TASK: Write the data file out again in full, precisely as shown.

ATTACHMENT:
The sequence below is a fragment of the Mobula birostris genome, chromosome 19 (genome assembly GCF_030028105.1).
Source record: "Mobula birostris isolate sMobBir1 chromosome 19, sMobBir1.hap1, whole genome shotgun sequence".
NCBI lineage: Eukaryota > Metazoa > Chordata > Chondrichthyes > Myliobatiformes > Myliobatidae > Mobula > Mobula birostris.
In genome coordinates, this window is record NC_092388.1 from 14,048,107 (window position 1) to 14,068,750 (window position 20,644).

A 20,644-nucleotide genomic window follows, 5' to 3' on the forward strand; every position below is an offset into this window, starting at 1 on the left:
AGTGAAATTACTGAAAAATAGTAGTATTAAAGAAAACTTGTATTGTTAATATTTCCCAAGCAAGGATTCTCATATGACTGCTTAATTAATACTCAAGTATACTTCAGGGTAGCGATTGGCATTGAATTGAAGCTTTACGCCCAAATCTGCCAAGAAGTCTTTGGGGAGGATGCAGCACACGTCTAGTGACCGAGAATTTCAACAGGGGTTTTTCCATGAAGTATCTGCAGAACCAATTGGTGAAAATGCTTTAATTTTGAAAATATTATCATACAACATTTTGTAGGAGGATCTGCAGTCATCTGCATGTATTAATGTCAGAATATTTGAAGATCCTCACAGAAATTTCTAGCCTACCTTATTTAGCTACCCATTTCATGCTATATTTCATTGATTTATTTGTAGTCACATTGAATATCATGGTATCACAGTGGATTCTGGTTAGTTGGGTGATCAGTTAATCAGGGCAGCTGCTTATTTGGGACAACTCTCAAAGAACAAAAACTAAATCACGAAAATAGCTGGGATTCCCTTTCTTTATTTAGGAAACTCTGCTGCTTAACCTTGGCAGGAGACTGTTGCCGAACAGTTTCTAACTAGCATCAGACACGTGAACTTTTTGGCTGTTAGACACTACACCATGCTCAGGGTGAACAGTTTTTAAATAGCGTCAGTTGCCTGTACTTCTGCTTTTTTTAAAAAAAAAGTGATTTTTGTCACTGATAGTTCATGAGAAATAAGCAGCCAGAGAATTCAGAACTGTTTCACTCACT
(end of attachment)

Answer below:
The sequence below is a fragment of the Mobula birostris genome, chromosome 19 (genome assembly GCF_030028105.1).
Source record: "Mobula birostris isolate sMobBir1 chromosome 19, sMobBir1.hap1, whole genome shotgun sequence".
NCBI lineage: Eukaryota > Metazoa > Chordata > Chondrichthyes > Myliobatiformes > Myliobatidae > Mobula > Mobula birostris.
In genome coordinates, this window is record NC_092388.1 from 14,048,107 (window position 1) to 14,068,750 (window position 20,644).

A 20,644-nucleotide genomic window follows, 5' to 3' on the forward strand; every position below is an offset into this window, starting at 1 on the left:
AGTGAAATTACTGAAAAATAGTAGTATTAAAGAAAACTTGTATTGTTAATATTTCCCAAGCAAGGATTCTCATATGACTGCTTAATTAATACTCAAGTATACTTCAGGGTAGCGATTGGCATTGAATTGAAGCTTTACGCCCAAATCTGCCAAGAAGTCTTTGGGGAGGATGCAGCACACGTCTAGTGACCGAGAATTTCAACAGGGGTTTTTCCATGAAGTATCTGCAGAACCAATTGGTGAAAATGCTTTAATTTTGAAAATATTATCATACAACATTTTGTAGGAGGATCTGCAGTCATCTGCATGTATTAATGTCAGAATATTTGAAGATCCTCACAGAAATTTCTAGCCTACCTTATTTAGCTACCCATTTCATGCTATATTTCATTGATTTATTTGTAGTCACATTGAATATCATGGTATCACAGTGGATTCTGGTTAGTTGGGTGATCAGTTAATCAGGGCAGCTGCTTATTTGGGACAACTCTCAAAGAACAAAAACTAAATCACGAAAATAGCTGGGATTCCCTTTCTTTATTTAGGAAACTCTGCTGCTTAACCTTGGCAGGAGACTGTTGCCGAACAGTTTCTAACTAGCATCAGACACGTGAACTTTTTGGCTGTTAGACACTACACCATGCTCAGGGTGAACAGTTTTTAAATAGCGTCAGTTGCCTGTACTTCTGCTTTTTTTAAAAAAAAAGTGATTTTTGTCACTGATAGTTCATGAGAAATAAGCAGCCAGAGAATTCAGAACTGTTTCACTCACT